Wali Aslam’s paper compared the threat construction of the US and Pakistan in relation to drone strikes. He outlined how Imran Khan has been successful in gaining support for his political leadership by constructing the US drone strikes as a particular threat to the Pakistani public. He then compared this with the construction of the US threat perception by the use of a war paradigm by the Obama administration which justifies drone strikes as pre-emption. In using these two case studies Wali aimed to demonstrate how both construct threats which enable them to legitimise their policies, how the securitization discourse of “us versus them” creates a specific identity for each party, with the use of “produced absences” (the non-discussion of issues which don’t fit the model) to strengthen the sense of threat.
Kyle Grayson’s paper showed some connections with Elspeth’s, focusing on the role of vision in drone strikes. In a complex presentation, Kyle aimed to move past technological considerations to a more aesthetic understanding of the drone perspective- to understand the impact of what is and is not seen. Kyle included the idea of the drone as a prosthesis in foreign policy, providing a level of pleasure and sense of power for the pilot who can see the target without being seen in a way that empowers acts of violence. He also rejected the notion that flying a drone bears a resemblance to playing a PlayStation game, noting that the volume of data collected by drones requires 19 analysts per drone to analyse.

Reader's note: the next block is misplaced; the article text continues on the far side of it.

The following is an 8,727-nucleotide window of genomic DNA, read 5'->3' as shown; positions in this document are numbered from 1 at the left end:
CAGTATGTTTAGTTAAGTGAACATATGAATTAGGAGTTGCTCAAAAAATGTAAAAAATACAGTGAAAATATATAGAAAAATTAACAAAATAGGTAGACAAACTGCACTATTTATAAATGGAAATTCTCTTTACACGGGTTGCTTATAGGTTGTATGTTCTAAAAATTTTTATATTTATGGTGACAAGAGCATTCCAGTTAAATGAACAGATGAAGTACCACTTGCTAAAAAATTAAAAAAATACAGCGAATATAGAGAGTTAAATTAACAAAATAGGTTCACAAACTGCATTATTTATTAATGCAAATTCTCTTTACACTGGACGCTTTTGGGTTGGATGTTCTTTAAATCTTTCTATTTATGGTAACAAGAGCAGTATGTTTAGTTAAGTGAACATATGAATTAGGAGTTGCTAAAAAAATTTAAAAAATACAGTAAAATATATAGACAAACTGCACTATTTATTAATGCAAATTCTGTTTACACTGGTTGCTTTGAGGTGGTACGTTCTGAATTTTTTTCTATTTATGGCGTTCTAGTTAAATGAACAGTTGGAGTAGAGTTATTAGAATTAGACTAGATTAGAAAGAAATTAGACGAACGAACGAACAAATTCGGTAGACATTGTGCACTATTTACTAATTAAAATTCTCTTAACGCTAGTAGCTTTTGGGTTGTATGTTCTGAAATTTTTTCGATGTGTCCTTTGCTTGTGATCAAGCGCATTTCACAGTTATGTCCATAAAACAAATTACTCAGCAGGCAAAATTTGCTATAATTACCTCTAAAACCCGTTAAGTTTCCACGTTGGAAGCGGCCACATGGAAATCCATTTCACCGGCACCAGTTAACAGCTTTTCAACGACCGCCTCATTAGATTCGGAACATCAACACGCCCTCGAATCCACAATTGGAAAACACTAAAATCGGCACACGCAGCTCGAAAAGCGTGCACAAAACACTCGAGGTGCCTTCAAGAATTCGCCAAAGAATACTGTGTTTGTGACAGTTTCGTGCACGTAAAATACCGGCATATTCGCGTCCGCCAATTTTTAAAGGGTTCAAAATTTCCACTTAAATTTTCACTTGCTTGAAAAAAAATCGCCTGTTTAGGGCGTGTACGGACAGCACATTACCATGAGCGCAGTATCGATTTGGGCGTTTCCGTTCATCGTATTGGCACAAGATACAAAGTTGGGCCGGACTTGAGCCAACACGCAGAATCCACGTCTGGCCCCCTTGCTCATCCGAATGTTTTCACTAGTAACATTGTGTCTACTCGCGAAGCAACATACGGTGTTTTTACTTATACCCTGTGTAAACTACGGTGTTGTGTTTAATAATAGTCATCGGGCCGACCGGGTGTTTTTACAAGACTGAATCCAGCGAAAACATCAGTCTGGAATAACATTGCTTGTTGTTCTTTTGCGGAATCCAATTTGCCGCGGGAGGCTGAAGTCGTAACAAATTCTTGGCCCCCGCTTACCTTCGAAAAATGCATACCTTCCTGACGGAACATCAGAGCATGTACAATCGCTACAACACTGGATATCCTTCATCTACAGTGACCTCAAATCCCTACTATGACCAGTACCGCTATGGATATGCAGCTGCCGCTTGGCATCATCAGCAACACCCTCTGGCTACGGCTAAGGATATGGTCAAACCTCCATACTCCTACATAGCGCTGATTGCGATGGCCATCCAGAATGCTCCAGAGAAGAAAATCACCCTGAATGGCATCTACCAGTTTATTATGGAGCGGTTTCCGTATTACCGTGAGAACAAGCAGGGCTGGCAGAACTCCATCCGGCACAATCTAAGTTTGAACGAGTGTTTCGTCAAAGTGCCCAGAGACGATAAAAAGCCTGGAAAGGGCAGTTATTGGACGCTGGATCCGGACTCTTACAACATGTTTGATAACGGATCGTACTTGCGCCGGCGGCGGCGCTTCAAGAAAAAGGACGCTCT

With drones clearly staking a claim to a place on the research agenda it was fascinating to see the different perspectives of those involved in investigating this area: the different methods, considerations and conclusions reached. It will certainly be interesting to see if and how the debate has progressed at next year’s event.
Information on this year’s BISA conference can be found at: http://www.bisa.ac.uk/index.php?option=com_content&view=article&id=203&Itemid=144